1. This is a suit to recover Rs. 6,000 lent and advanced by the plaintiff' to the defendants.
2. The plaint states that on May 23, 1920, the plaintiff advanced to the defendants, who then carried on business in partnership, Rs. 6,000 at interest at the rate of six per cent, per annum, but that the loan has not been repaid. The first defendant appeared in person and denied the loan. The second defendant filed his written statement. He admits the partnership, but denies all knowledge of the loan, and contends that if it be proved that the loan was made, he is not liable for it as no loan was necessary or usual in the business of the kind carried on by the firm.
3. At the trial of the suit the following issues were raised:
(1) Whether the plaintiff advanced Rs. 6,000 to the firm of Kapurchand Sheshmal on May 23, 1920, as alleged in para 3 of the plaint?
(2) Whether the second defendant is liable for the loan or any part thereof.
4. The plaintiff carries on business at Belgaum as shroff and commission agent. Vajingji Onkarmal are his Bombay agents and he has an account with them. Whenever the plaintiff comes down to Bombay he lives in rooms attached to the firm of Vajingji Onkarmal. One Ganeshmal was the munim of that firm in 1920.
5. The defendants at all times material to this suit carried on business in partnership in Bombay in the name of Kapurchand Sheshmal. The partnership was formed on March 11, 1920, and it was dissolved on May 28, 1920. The business of the partnership consisted in buying brass and copper utensils and selling them. The capital brought in by the second defendant was Rs. 671. Some capital was also brought in subsequently by the first defendant. It transpired at the hearing that there were two other partners. The share of each of the two defendants was six annas in the rupee, the share of the other two being two annas each.
6. The first and second defendants are first cousins. The said Ganeshmal is the paternal uncle of the second defendant's wife-The second defendant used to go to the firm of Vajingji Onkarmal to see Ganeshmal. The plaintiff knew both the defendants before the date of the loan. On April 27, 1920, the defendants borrowed Rs. 3,000 from Ganeshmal at interest at the rate of six per cent, per annum, This sum was borrowed by the firm admittedly for the partnership business. The loan was repaid on May 26, 1920.
7. The plaintiff's case, as disclosed in MR evidence, is that in May 1920, he had come down to Bombay and that he had taken quarters with Vajingji Onkarmal. On May 22, the first defendant saw the plaintiff at the pedhi of Vajingji Onkarmal, and told him that he had borrowed Rs. 3,000 from Ganeshmal and asked for a loan of Rs. 6,000, saying that he would repay the loan within two or three months. The plaintiff asked the first defendant why ho wanted the loan. The first defendant said that the loan was required for the business of his firm. The plaintiff admitted that he did not know what the business of the defendants was. The plaintiff asked the first defendant to see him the next day when, he said, he would give the loan. The next day the first defendant went to the pedhi of Vajingji Onkarmal. The plaintiff asked Kundunmal, Onkarmal's son, for Ra. 6,000. Kundunmal directed his munim Dipchand to give Rs. 6,000 to the plaintiff. Dipchand paid Rs. 6,000 to the plaintiff and the plaintiff was debited with Rs. 6,000-6-0 in Vajingji's cash-book, Rs. 9-6-0 being the commission charged by Vajingji on the loan. Three chithis (Exh. A.) were then written out by Ganeshmal each for Rs. 2,000, and they were signed by the first defendant in the name of Kapurchand Sheshmal. The plaintiff then paid the Rs. 6,000 to the first defendant.
8. The plaintiff's evidence was corroborated by Kundunmal. Entries were produced both by the plaintiff and by Kundunmal from their respective books of account. Ganeshmal was at Marwai1 when the suit was heard and he was not called as a witness.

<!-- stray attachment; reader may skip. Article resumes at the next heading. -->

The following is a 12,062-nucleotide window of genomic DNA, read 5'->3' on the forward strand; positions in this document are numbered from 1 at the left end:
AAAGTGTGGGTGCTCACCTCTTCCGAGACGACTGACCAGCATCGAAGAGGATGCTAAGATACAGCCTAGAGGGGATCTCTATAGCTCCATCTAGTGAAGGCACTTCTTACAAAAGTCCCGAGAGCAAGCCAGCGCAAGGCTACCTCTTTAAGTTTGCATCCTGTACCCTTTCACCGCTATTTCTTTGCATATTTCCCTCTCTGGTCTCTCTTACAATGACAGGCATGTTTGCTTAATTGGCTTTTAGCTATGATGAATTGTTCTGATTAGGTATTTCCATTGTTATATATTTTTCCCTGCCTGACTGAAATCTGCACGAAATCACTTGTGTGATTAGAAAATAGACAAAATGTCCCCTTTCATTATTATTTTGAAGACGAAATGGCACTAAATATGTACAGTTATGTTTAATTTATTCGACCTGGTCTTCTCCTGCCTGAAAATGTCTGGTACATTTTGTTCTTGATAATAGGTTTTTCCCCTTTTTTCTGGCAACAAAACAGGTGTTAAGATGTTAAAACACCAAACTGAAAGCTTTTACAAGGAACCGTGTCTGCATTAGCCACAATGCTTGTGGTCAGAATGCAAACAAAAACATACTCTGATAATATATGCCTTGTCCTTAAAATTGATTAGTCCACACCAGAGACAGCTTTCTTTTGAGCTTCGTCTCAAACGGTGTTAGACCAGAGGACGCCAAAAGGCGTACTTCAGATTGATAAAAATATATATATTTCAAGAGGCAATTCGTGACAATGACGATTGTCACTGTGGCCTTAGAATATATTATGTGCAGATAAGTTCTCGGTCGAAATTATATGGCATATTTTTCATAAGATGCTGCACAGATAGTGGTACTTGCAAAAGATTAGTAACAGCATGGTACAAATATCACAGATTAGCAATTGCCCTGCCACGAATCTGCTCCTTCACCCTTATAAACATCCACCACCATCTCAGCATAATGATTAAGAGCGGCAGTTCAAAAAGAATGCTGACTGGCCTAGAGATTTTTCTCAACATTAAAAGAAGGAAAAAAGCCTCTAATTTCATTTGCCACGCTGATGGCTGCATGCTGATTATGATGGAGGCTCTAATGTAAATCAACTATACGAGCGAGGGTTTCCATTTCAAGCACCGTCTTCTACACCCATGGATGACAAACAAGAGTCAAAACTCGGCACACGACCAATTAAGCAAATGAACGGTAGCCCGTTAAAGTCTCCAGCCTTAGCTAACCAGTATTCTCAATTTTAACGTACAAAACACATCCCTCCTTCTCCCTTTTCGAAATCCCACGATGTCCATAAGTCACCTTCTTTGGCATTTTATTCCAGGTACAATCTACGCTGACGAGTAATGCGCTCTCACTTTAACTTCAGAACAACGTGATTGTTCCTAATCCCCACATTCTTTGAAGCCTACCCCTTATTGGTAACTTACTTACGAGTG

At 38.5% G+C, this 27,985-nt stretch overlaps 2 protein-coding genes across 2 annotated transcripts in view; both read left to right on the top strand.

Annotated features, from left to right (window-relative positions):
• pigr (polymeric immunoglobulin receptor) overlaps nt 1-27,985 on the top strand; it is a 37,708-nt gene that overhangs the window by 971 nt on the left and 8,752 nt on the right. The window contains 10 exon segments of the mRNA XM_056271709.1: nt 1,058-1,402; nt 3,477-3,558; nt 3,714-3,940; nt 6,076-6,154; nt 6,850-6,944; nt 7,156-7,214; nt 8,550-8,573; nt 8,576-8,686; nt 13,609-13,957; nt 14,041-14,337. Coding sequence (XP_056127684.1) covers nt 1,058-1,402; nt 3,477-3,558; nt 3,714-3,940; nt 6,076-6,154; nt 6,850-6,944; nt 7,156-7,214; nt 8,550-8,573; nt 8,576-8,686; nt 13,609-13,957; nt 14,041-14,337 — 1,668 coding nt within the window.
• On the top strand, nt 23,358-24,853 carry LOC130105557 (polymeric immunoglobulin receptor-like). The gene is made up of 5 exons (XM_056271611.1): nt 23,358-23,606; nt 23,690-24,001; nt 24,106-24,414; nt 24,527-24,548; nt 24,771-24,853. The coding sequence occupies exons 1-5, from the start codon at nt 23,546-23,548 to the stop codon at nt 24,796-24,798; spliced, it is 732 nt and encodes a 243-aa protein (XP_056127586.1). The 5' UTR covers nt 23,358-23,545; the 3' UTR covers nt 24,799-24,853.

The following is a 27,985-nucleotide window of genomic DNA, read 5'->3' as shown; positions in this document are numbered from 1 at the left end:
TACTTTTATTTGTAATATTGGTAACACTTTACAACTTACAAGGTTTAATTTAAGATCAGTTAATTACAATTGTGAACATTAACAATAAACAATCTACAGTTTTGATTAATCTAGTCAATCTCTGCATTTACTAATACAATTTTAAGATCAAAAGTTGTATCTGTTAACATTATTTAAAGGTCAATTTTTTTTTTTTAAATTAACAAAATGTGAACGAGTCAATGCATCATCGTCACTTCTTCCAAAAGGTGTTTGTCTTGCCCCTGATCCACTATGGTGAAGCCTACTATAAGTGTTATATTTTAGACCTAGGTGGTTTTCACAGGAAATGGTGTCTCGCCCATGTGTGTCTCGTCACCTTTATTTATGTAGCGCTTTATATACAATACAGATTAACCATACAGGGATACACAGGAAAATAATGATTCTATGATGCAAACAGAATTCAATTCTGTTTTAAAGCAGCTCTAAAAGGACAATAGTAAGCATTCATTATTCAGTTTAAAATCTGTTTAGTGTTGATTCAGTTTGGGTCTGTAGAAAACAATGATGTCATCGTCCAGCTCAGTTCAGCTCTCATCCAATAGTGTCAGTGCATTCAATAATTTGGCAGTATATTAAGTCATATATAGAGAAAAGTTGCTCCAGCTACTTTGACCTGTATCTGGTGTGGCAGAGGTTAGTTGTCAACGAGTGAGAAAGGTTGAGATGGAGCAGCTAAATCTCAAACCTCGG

9. The first defendant said in his evidence that he never asked for a loan from the plaintiff and that the first time he saw the plaintiff was in the Court house after the summons was served on him. He said that he knew the firm of Vajingji Onkarmal for three years, that he knew Ganeshmal who, he said, was a partner in that firm, and that he had, on April 27, 1920, borrowed Rs. 3,000 from Ganeshmal for the business of the firm. He further said that on or about May 23, 1920, he went to Ganeshmal and asked for a further loan of Rs. 6,000. Ganeshmal said that he would pay Rs. 5,000 only and that the defendant would have to pass chithis for Rs. 6,000. The first defendant agreed, and Ganeshmal wrote out three chithis each for Rs. 2,000, being the chithis sued upon, and he signed them, Ganeshmal then said that he would not pay any money unless the second defendant also signed the chithis. The first defendant then saw the second defendant and told him what had happened. The second defendant told the first defendant that the first defendant was a devalio (spendthrift), for he had agreed to pass chithis for Rs. 6,000 for a loan of Rs. 5,000, and said that he did not want to continue in partnership with him. The first defendant also said in his evidence that the second defendant having refused to sign, saw Ganeshmal. Ganeshmal then took out from a box some pieces of paper, saying that they were the chithis and tore them up. I think that the first defendant's denial of the loan is false and he told a deliberate untruth to save the second defendant from liability. I accept the 'evidence of the plaintiff and of Kundunmal and hold that the plaintiff lent to the firm of Kapurchand Sheshmal on May 23, 1920, Rs. 6,000 at interest at the rate of six per cent, per annum.
10. The firm, as stated above, was dissolved on May 28, 1920. Different versions are given by the first and second defendants as to the circumstances in which the firm was dissolved The first defendant's version has been set out above. The second defendant denied in his evidence that the first defendant ever told him that he had arranged for a loan of Rs. 5,000 by passing chithis for Rs, 6,000 or that he ever called the first defendant a devalio. The second defendant says that the reason why he did not want to continue as a partner was that the first defendant lived at Dahisar and that he did not attend regularly to the business of the firm. I accept the second defendants version.
11. The next question is, whether the second defendant is liable for the loan. The plaintiff admitted in his cross-examination that the second defendant had no conversation with him about the loan, but he added that two or three days after the loan was made, the second defendant saw him near the Pydhowni temple and told him that he had paid Rs. 3,000 to Ganeshmal out of the money borrowed by the firm from the plaintiff. The second defendant denied that he ever had any such conversation with him. I do not accept the plaintiff's evidence on this point. I think that the plaintiff's object in saying what he did was to fix the second defendant with knowledge of the loan.